Elon Musk is talking about licensing Tesla’s “Full Self-Driving” software to other automakers, but the company has yet to deliver the feature to Tesla owners who paid for it.
At Tesla’s shareholder’s meeting yesterday, CEO Elon Musk announced that Tesla is considering licensing its “Full Self-Driving” (FSD) software to other automakers:
I think Tesla’s open to licensing autonomy because I think autonomy will be such a significant lifesaver and preventer of injuries that it is not a technology we want to keep to ourselves. So, I think it will be morally right to license it to other manufacturers if they would like to use it.
The fact that the CEO would talk about licensing the software irked some owners as Tesla has yet to deliver Full Self-Driving to anyone, and the beta version, which is only “self-driving” in name, is only in the hands of a small fraction of owners who paid for it.
Andy Slye, a Model 3 owner who purchased the FSD package, commented:
He is referencing the fact that Tesla promised a “download button” for owners who paid for its Full Self-Driving Beta software, but Tesla recently changed it to a “request button.”
The “request button” starts a trial period where Tesla tries to gauge your driving skill with a “safety score” system, that Musk himself admits is not perfect, and then rolls out the FSD beta based on that score.
The CEO recently said that Tesla would start rolling out FSD Beta to the first 1,000 people with a perfect score, and it would then gradually release the software to more people with lower scores.
As we previously reported, there are some issues with Tesla’s safety score system.
Yesterday, when asked about his own safety score, Musk became flustered and could say what his own score was.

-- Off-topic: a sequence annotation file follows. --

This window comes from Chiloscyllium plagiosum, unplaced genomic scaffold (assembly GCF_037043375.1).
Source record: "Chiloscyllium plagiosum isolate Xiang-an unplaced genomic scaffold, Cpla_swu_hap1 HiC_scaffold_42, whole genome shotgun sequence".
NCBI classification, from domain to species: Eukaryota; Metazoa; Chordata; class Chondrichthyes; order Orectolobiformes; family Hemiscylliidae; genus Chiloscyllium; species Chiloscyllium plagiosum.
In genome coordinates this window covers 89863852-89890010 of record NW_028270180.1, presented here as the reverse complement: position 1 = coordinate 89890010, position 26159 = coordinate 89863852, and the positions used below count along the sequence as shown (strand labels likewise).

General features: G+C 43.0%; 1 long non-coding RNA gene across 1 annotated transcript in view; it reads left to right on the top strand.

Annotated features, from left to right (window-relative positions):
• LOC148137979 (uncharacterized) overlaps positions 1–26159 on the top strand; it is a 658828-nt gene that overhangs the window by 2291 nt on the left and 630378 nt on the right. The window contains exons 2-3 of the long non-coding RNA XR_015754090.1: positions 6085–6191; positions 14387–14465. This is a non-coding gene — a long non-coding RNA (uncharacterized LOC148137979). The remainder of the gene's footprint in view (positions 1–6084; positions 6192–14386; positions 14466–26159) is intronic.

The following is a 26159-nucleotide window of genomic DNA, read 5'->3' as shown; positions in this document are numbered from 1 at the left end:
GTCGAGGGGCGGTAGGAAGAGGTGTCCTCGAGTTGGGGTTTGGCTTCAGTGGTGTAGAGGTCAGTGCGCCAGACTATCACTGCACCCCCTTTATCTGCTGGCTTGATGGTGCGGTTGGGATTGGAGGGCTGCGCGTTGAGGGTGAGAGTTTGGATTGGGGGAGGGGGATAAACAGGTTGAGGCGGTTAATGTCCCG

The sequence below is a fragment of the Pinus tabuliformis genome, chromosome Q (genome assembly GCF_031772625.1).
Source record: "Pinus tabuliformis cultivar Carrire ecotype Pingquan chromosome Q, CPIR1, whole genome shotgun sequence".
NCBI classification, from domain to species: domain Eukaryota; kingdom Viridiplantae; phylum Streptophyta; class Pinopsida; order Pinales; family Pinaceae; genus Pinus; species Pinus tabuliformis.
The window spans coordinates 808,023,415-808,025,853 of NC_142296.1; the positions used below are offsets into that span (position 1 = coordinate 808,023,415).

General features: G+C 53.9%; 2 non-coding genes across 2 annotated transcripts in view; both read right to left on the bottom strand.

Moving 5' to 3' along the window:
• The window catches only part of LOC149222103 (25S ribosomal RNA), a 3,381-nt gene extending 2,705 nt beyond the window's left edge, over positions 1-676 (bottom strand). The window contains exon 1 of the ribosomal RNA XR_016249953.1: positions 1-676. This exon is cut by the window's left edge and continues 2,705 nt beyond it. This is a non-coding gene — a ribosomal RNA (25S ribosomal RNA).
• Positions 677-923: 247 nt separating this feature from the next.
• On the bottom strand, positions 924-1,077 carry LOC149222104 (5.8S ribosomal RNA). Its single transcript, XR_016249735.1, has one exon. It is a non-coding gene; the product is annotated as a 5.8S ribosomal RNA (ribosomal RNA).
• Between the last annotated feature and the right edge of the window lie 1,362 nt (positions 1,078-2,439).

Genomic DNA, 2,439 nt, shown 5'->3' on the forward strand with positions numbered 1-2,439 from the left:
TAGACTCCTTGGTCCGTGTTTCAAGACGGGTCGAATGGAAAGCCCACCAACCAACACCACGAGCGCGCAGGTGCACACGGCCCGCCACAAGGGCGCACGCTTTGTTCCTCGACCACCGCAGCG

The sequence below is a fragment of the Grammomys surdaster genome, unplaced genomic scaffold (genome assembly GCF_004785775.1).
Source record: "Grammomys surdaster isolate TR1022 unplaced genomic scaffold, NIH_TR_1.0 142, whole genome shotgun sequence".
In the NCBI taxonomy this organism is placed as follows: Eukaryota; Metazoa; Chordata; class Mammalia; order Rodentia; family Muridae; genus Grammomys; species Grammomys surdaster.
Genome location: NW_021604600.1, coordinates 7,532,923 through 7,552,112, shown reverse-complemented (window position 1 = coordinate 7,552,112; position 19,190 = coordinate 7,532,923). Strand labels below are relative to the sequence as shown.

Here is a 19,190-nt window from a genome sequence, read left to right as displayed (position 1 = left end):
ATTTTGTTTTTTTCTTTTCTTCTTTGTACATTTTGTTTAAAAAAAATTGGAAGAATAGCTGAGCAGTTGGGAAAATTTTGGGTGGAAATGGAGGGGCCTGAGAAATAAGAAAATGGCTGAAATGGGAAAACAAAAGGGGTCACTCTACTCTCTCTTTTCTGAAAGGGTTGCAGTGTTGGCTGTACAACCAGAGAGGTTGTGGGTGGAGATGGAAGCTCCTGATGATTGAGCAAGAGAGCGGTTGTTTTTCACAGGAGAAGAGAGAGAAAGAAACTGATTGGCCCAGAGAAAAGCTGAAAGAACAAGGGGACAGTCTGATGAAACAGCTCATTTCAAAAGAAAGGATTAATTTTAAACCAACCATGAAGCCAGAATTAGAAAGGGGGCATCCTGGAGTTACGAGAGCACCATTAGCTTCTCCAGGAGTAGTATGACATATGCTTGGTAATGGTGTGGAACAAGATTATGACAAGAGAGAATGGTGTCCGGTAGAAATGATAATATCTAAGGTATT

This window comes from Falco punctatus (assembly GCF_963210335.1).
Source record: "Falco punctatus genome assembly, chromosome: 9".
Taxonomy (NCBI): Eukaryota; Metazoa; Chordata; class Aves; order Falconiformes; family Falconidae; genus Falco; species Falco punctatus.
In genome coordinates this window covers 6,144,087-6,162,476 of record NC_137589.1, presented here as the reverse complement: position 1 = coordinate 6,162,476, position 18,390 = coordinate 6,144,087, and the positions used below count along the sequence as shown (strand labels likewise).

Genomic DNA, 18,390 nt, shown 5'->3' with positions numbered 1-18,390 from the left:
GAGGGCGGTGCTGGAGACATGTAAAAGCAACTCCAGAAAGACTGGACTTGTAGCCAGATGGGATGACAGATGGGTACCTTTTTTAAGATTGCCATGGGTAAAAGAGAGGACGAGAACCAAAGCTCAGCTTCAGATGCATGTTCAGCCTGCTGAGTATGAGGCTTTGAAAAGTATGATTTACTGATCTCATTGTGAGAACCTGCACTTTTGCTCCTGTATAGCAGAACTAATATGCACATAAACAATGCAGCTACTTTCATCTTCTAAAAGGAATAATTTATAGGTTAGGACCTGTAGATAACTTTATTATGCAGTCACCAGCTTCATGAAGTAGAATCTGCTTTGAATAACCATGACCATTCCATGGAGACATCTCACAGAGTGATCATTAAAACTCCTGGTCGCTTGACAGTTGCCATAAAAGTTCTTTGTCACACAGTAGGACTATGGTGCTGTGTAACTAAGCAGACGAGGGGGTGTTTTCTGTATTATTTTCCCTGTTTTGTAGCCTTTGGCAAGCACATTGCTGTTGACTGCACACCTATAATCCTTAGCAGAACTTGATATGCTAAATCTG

By the way, our safety score calculation is obviously imperfect. That’s why we try to emphasize very much that it is beta, if not alpha in safety score calculation. So, it’s going to get a lot of changes – yes, expect it to improve in its accuracy substantially over time. This is really just – it’s a very early stage algorithm.
It’s unclear how long it will take for everyone who paid for the FSD package to get the beta version, which is again not truly “full self-driving” as the driver is still always responsible for the vehicle and needs to be ready to take control at all times.
If you have solved self-driving, then by all means, talk about the moral responsibility of sharing it with other automakers to accelerate deployment.
But Tesla is not there. At all.
They can’t even share it with owners who paid for it years ago.
I am a fan of Tesla’s technology and the FSD Beta is no exception. I think it’s impressive, but it also has a lot of limitations.
I wish Tesla, and Elon Musk in particular, were just better at communicating what’s happening with the program.
I understand that self-driving is one of the most important technologies that humans have ever worked on.
That’s makes it hard, but it also makes the communications around it very important, and Tesla owners who bought FSD have been let down too many times on that front, in my opinion.
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